March 21, 2022
Service, Therapy and Emotional Support Animal: know the difference – and the rights

They are cute, loving and similar in many ways, but they come from completely different species – at least legally. Service, therapy and emotional animals are all recognized by laws, but the first has a set of responsibilities that make them critical to their owners' well-being and safety.

Service Dogs

In the United States, service dogs were "embraced" by the justice system only in the 1990s, when the Americans with Disabilities Act (ADA) was passed. As per definition of the ADA, service pets are individually trained to perform specific tasks and to work with people with disabilities. According to the ADA, disabilities can be “physical, sensory, psychiatric, intellectual, or other mental disability.” The work of the service dog must be directly related to the handler’s disability.

Since providing vital work, service animals can and should accompany their owner in public places such as restaurants, grocery stores, and hotels. Additional laws such as the Department of Transportation’s Air Carrier Access Act, the Housing and Urban Development’s Fair Housing Act, and the Federal Rehabilitation Act protect the rights of people with disabilities to be accompanied by their service dogs in a wide variety of circumstances under which the ADA may not be applicable.

Therapy Dogs

A therapy dog, on the other hand, is not eligible for such benefits. Although they receive training and also contribute to society, they haven't been taught to live with a particular handler. Rather, these are canines who volunteer in therapeutic settings such as hospitals, mental health facilities, hospices, schools, and nursing homes alongside their human colleague (typically the dog's owner), where they provide comfort, affection, and even love in the course of their work. Therapy dogs are taught to be at ease in unfamiliar situations and to interact with a variety of individuals. They should have a peaceful demeanor, be unfazed by strange noises and motions, be at ease being handled, and enjoy being around humans.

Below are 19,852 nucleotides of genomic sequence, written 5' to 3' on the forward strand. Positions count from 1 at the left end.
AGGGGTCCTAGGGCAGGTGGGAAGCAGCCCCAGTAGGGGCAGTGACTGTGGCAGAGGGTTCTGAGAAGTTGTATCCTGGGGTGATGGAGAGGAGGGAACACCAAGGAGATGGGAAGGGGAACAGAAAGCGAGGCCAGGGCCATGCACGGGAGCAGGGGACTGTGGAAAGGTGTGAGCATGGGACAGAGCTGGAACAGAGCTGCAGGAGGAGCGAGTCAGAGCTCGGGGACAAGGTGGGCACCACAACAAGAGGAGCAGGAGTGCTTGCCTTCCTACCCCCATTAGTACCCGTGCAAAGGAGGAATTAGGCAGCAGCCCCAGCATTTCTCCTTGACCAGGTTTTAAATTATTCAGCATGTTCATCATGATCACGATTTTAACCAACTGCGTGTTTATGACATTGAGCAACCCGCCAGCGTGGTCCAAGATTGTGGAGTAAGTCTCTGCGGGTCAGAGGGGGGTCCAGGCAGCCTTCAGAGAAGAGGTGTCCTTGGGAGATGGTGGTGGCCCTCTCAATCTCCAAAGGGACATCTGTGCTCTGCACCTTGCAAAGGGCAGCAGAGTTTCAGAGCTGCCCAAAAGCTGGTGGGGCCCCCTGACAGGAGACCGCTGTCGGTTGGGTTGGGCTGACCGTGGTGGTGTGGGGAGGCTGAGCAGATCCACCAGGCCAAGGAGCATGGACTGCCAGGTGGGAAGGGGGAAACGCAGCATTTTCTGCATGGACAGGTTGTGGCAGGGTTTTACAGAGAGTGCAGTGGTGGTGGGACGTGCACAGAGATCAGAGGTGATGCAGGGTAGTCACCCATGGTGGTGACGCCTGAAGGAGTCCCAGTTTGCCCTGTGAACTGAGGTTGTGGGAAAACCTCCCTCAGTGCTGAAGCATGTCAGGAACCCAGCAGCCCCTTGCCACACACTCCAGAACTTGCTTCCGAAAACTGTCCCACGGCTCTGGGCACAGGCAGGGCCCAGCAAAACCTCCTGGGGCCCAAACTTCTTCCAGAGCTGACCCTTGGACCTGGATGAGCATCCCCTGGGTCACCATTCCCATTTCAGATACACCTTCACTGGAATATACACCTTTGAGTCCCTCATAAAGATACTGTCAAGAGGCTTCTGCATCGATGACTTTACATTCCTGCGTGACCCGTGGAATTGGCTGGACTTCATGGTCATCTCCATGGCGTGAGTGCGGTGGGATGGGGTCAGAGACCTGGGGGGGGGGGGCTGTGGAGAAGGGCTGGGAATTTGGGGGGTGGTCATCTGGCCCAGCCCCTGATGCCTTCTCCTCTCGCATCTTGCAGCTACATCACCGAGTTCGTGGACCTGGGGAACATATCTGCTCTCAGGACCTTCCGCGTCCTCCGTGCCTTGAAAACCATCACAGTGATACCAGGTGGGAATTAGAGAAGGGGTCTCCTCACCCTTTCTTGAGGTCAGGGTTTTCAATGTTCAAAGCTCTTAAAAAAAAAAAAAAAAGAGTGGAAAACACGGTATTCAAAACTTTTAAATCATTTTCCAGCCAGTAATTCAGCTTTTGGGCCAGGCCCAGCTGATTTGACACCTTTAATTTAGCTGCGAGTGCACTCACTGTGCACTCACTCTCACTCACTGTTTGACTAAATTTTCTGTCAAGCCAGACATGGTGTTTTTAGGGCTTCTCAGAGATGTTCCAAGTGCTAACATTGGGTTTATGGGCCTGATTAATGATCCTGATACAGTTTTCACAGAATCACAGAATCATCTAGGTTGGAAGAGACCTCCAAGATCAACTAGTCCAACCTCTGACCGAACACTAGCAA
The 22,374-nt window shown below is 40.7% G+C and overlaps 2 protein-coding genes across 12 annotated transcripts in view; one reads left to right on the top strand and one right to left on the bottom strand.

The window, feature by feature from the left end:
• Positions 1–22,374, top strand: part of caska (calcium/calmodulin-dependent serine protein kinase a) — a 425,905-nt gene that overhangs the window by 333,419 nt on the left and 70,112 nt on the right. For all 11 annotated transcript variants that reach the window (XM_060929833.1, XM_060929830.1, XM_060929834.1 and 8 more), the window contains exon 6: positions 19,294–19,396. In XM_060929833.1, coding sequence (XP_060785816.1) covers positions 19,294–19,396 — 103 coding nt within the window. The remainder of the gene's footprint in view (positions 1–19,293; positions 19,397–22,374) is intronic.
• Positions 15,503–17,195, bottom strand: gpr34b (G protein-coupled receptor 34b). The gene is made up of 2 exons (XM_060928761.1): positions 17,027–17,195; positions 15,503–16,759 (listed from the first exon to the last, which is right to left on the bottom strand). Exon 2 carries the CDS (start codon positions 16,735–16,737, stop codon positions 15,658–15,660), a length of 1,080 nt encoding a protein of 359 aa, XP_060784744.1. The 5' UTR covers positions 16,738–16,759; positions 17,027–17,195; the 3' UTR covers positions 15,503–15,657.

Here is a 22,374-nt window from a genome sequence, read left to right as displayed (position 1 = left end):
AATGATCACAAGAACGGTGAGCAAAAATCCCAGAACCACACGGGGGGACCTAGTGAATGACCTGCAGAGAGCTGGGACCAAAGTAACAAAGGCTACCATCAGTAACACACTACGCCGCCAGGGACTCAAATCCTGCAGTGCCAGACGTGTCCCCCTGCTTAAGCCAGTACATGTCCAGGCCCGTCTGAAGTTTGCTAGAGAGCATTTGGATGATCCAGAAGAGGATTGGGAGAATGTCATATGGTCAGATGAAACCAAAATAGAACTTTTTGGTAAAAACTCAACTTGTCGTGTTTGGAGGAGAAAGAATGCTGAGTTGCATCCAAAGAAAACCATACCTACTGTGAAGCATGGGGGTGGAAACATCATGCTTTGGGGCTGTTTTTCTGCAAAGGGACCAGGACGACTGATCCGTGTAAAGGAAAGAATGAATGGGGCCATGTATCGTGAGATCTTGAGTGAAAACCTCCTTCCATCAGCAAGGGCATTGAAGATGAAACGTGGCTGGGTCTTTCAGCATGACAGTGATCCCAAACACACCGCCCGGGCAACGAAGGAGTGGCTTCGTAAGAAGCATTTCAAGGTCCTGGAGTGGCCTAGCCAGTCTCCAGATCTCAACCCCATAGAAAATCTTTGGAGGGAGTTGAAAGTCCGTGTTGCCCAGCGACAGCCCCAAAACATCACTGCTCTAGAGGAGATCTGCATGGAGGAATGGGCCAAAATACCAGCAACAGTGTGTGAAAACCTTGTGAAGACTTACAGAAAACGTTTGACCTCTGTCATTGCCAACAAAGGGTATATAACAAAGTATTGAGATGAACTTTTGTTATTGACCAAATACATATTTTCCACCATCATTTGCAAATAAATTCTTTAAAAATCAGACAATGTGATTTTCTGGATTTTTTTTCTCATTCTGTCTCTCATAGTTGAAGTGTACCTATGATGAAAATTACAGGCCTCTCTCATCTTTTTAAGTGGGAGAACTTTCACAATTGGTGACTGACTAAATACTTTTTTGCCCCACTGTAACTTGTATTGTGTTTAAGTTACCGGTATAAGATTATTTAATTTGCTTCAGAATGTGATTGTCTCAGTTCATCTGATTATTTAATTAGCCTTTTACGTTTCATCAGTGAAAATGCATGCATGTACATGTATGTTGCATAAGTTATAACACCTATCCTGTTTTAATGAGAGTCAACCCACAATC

Therapy dogs can be trained by anyone, but they must meet certain requirements in order to be certified and registered, as well as engage actively in the program. 

Emotional Support Animal (ESA)

In 2019, there were nearly 200,000 emotional support animals (ESA) in the US, but how does this category differ from the others? Well, an emotional support dog is not trained for a specific job and does not have designated responsibilities. This isn't to say that these dogs aren't helpful to persons with mental illnesses. Companion animals can help with anxiety, depression, some phobias, and loneliness. An emotional support dog must be prescribed by a mental health professional for a patient with a diagnosed psychological or emotional illness, such as anxiety disorder, serious depression, or panic attacks, in order to be termed an emotional support dog.

ESA owners, unlike service dog owners, have limited legal rights, which usually need a letter of diagnosis from the owner's doctor or psychiatrist. While emotional support animals do not have unlimited access to all public spaces and housing, the Fair Housing Act requires "appropriate accommodations" for them even in buildings that do not allow pets. Airlines are no longer compelled to accommodate emotional support animals as of January 2021.

Because rules can change based on the company's policy, Dog Sniffer advises everyone to read the fine print and spend some time scrutinizing a private business's set of rules before signing anything.

Final Thoughts

If your pet falls into one of the three categories above, be sure you have all of the necessary documents and that your partner is up to the task before "barking" about it. Whether you have a Service Dog, a Therapy Dog, or an Emotional Support Animal, remember that it takes two to tango.

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